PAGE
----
Four questions—chronic pain and how it affects the brain
Chronic pain affects an estimated 100 million Americans, and its impact goes beyond physical discomfort.
Cowen and UA professor of pharmacology Frank Porreca, along with their collaborators at Eli Lilly, investigated how pain impacts cognitive flexibility, or the ability of the brain to learn new information. The study, recently published in the journal Pain, revealed that the ability to adapt to changing situations may be hindered in those with chronic pain.
"Cognitive flexibility is a broad term, but overall, it's your ability to adapt to new information, being flexible with your learning," said Cowen, an assistant professor in the UA Department of Psychology. "For example, you might initially learn one route to work, and you do that day after day, and then the next two days in a row there's construction. You should be able to reroute yourself and not, out of habit alone, keep going down that path that always makes you late for work."
In Cowen's study, rats with neuropathic pain were able to learn a basic task—pulling a designated lever to receive a food reward—at the same rate as control groups. However, they were much slower than rats without pain to adapt when conditions changed, and a new lever was introduced that produced more food.
The findings provide insight into how pain may hinder cognitive flexibility in humans, Cowen said.
Q: What motivated you to look at chronic pain as it relates to decision making?
A: Traditionally, what we're mostly concerned about with chronic pain is the pain itself—the emotional component of the pain or the physical feeling of pain. Those are the things we usually focus on, and rightly so, but there are also other consequences of having chronic pain that affect your ability to learn and make decisions, and that's what we focused on with this study. We wanted to see what types of learning deficits or alterations in your ability to adapt to new information are affected by chronic pain, and that's something that's very rarely been looked at in the field.
Q: What are the implications of your findings for people suffering with chronic pain?
A: It's something to be aware of and think about. If you're suffering from chronic pain, your ability to make good decisions or adapt to new information might be compromised. You might not realize it, but your friends and others might notice that you're sticking to what you know. You're not venturing out, you're not trying new things, you're not learning new information. You're kind of on autopilot. So this might be an unforeseen consequence of chronic pain that we don't study enough. In the past, we've focused more on the immediate effect of just the pain itself, which is very important, but some of the more detrimental consequences may be in the poor decisions that are made.
With most of the therapies we test for chronic pain, nobody looks at the effects on treating the cognitive or learning deficits that perhaps are accompanying chronic pain. In our study, we found maybe we should start looking at that. If, for example, one therapy can reduce chronic pain but makes the learning deficits bad or worse, then we need alternative therapies. Ideally, we need to find approaches that treat the pain and improve the ability to learn.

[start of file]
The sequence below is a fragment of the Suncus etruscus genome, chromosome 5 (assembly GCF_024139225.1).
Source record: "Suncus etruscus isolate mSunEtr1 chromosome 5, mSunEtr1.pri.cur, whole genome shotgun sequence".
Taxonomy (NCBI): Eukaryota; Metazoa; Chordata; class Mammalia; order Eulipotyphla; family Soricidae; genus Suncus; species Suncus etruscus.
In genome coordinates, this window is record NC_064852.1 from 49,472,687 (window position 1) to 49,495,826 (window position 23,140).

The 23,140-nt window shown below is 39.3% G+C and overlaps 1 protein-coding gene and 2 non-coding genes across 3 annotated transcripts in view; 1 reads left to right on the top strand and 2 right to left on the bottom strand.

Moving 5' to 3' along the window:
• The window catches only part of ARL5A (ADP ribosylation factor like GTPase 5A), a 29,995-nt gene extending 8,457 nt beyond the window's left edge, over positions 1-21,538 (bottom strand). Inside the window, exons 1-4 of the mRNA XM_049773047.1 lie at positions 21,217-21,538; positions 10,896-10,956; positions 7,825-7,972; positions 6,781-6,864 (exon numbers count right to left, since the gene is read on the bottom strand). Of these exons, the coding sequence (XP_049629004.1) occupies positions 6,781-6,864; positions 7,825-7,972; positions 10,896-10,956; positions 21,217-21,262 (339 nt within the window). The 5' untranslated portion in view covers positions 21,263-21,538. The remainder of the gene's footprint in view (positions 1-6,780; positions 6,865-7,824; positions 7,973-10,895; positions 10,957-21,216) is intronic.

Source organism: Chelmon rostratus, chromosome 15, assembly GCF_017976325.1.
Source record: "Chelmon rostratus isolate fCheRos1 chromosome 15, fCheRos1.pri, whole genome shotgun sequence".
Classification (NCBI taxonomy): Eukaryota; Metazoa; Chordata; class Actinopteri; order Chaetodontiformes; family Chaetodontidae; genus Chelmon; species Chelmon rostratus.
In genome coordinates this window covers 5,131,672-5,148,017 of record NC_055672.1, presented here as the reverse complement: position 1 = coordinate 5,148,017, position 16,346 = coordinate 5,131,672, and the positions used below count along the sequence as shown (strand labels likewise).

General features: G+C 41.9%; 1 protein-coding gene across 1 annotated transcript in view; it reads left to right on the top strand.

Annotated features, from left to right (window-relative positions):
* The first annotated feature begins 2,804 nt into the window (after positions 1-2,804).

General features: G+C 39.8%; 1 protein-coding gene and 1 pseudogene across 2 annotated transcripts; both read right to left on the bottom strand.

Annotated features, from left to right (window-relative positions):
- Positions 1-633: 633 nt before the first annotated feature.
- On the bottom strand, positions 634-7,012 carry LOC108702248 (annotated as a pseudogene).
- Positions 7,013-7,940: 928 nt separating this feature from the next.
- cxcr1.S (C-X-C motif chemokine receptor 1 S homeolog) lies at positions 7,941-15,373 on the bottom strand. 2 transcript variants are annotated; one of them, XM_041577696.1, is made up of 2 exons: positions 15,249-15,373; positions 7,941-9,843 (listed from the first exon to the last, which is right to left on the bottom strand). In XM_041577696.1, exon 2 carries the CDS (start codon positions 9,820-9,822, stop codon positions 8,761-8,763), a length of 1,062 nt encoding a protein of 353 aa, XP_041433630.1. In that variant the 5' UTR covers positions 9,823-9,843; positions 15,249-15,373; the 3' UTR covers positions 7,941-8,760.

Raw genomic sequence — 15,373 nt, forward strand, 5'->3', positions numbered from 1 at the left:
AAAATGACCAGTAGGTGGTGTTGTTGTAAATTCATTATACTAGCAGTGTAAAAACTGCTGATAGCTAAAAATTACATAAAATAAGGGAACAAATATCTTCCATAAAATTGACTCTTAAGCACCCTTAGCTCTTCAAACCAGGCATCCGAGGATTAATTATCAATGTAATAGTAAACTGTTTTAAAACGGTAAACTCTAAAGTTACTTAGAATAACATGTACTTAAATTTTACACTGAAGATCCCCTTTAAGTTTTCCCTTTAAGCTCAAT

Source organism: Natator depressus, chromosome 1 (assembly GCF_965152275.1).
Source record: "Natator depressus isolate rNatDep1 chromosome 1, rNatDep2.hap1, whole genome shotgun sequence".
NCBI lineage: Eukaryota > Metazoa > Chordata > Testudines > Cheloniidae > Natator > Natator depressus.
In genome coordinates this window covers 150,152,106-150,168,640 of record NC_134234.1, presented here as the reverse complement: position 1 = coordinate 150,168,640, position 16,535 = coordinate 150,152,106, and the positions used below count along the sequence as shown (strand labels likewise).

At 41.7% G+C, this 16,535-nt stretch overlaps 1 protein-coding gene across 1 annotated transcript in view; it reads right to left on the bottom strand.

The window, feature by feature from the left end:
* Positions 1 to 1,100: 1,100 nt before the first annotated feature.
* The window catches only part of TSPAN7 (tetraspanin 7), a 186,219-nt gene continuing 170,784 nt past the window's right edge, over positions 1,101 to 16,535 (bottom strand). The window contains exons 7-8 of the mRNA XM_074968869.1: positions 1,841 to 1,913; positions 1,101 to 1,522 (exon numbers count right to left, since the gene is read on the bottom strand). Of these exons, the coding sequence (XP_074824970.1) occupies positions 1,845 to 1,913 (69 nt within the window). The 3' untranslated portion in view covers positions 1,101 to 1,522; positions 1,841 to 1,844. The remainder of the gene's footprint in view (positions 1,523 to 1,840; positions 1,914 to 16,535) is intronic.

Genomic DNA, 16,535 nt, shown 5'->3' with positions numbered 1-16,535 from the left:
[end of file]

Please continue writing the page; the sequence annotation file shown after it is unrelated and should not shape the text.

Q: Why do we see the connection between chronic pain and cognitive flexibility, and what are the next steps for this research?
A: I study the frontal cortex, the frontal part of the brain that we think is so important for decision making and cognitive flexibility. The frontal cortex is really important for the ability to override our basic instincts, in a sense, and to be more adaptive to new information. There's also considerable evidence that the activity of the frontal cortex, especially in an area called the anterior cingulate cortex in the middle of the frontal cortex, is very much associated with chronic pain—so much so, that in extremely severe cases of chronic pain that are resistant to other treatments, doctors can actually lesion or destroy that region of the brain, and it can relieve the pain in humans. There may be other negative consequences of this radical approach, but in rare cases, this can provide an option for chronic pain that allows someone to lead a remotely normal life.
When you have chronic pain, the neuronal activity in the frontal cortex changes considerably. We thought that these changes would result in an inability to adapt to new information, and, sure enough, that's what we found. We didn't directly measure frontal activity—we didn't look at the neuroscience—so that's what we really would like to do next, and that's what my lab's specialty is: recording the activities of neurons in the brain during decision making and during learning. So one of our next steps is to collaborate on studies looking at the neural basis for these changes in chronic pain and decision making.
Q: What excites you most about this work?
A: The reason I love doing this stuff is that it gives you brief glimpses into mechanisms. If I can get a glimpse into how this great machine of ours called the brain works and understand how interactions between groups of neurons lead to a memory, lead to an action, lead to a decision—that's the most exciting thing. I really want to look under the hood and get a glimpse of what the system is doing. I'm very interested in the translational component too: How do we take what we're doing and help patients? A very important component of that is to figure out the mechanism, and that might be without any disease in mind at all—looking at how we make decisions, regardless of whether or not it's somebody with chronic pain. The neural basis of decision making is not understood, so I'm very interested in these core mechanisms involved in how neurons wire up during learning, or how they change their activity during decision making under normal conditions or in disease states, including chronic pain.